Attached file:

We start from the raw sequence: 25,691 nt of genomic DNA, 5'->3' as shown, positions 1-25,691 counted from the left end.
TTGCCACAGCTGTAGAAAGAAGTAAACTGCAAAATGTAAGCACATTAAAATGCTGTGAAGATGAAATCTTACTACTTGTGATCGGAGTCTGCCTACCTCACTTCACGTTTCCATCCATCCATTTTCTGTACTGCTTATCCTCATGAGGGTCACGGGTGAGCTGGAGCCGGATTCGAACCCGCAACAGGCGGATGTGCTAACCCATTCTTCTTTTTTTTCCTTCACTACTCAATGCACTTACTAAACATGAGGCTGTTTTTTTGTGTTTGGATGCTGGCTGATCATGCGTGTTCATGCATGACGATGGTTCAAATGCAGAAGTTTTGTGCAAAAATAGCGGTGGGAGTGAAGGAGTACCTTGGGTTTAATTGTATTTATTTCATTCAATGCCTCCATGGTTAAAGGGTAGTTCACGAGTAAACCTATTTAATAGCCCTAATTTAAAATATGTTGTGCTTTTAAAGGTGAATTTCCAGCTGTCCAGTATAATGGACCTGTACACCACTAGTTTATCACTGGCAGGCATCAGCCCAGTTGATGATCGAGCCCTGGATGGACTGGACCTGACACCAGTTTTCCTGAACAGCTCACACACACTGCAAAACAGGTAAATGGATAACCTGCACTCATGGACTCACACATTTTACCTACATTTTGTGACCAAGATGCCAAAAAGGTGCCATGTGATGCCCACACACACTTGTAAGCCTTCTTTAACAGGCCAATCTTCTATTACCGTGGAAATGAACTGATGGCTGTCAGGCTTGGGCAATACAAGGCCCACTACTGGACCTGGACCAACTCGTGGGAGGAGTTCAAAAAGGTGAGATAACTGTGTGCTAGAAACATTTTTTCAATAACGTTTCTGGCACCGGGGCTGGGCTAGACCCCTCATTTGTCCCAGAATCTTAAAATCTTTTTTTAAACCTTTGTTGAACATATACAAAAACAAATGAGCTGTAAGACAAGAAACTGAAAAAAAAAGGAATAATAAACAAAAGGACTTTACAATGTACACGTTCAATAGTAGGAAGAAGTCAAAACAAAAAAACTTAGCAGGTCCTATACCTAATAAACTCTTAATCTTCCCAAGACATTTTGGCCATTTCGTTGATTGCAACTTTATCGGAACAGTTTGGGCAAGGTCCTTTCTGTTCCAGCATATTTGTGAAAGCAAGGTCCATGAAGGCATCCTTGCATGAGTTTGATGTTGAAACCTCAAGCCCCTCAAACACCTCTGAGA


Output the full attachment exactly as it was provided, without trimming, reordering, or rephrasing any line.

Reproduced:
We start from the raw sequence: 25,691 nt of genomic DNA, 5'->3' as shown, positions 1-25,691 counted from the left end.
TTGCCACAGCTGTAGAAAGAAGTAAACTGCAAAATGTAAGCACATTAAAATGCTGTGAAGATGAAATCTTACTACTTGTGATCGGAGTCTGCCTACCTCACTTCACGTTTCCATCCATCCATTTTCTGTACTGCTTATCCTCATGAGGGTCACGGGTGAGCTGGAGCCGGATTCGAACCCGCAACAGGCGGATGTGCTAACCCATTCTTCTTTTTTTTCCTTCACTACTCAATGCACTTACTAAACATGAGGCTGTTTTTTTGTGTTTGGATGCTGGCTGATCATGCGTGTTCATGCATGACGATGGTTCAAATGCAGAAGTTTTGTGCAAAAATAGCGGTGGGAGTGAAGGAGTACCTTGGGTTTAATTGTATTTATTTCATTCAATGCCTCCATGGTTAAAGGGTAGTTCACGAGTAAACCTATTTAATAGCCCTAATTTAAAATATGTTGTGCTTTTAAAGGTGAATTTCCAGCTGTCCAGTATAATGGACCTGTACACCACTAGTTTATCACTGGCAGGCATCAGCCCAGTTGATGATCGAGCCCTGGATGGACTGGACCTGACACCAGTTTTCCTGAACAGCTCACACACACTGCAAAACAGGTAAATGGATAACCTGCACTCATGGACTCACACATTTTACCTACATTTTGTGACCAAGATGCCAAAAAGGTGCCATGTGATGCCCACACACACTTGTAAGCCTTCTTTAACAGGCCAATCTTCTATTACCGTGGAAATGAACTGATGGCTGTCAGGCTTGGGCAATACAAGGCCCACTACTGGACCTGGACCAACTCGTGGGAGGAGTTCAAAAAGGTGAGATAACTGTGTGCTAGAAACATTTTTTCAATAACGTTTCTGGCACCGGGGCTGGGCTAGACCCCTCATTTGTCCCAGAATCTTAAAATCTTTTTTTAAACCTTTGTTGAACATATACAAAAACAAATGAGCTGTAAGACAAGAAACTGAAAAAAAAAGGAATAATAAACAAAAGGACTTTACAATGTACACGTTCAATAGTAGGAAGAAGTCAAAACAAAAAAACTTAGCAGGTCCTATACCTAATAAACTCTTAATCTTCCCAAGACATTTTGGCCATTTCGTTGATTGCAACTTTATCGGAACAGTTTGGGCAAGGTCCTTTCTGTTCCAGCATATTTGTGAAAGCAAGGTCCATGAAGGCATCCTTGCATGAGTTTGATGTTGAAACCTCAAGCCCCTCAAACACCTCTGAGA